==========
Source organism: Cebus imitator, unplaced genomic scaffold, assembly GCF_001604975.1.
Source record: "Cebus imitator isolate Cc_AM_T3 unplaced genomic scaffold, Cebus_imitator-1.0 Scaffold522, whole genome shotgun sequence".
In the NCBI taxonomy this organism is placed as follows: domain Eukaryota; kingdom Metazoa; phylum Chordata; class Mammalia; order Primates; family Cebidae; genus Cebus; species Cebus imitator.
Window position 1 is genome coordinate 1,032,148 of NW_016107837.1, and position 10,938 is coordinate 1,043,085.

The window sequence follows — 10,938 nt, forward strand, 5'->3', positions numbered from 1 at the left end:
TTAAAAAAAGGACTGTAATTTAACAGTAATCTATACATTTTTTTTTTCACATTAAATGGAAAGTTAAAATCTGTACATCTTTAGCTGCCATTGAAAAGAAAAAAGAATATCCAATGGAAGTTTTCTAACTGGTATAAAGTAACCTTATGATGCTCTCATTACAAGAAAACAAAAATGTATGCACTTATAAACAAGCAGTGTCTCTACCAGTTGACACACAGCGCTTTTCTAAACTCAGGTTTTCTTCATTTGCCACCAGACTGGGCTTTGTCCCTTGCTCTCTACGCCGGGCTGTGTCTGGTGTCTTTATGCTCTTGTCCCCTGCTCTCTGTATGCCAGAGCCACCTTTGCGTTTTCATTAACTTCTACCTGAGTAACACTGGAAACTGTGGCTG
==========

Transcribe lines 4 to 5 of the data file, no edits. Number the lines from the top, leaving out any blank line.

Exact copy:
Window position 1 is genome coordinate 1,032,148 of NW_016107837.1, and position 10,938 is coordinate 1,043,085.

The window sequence follows — 10,938 nt, forward strand, 5'->3', positions numbered from 1 at the left end: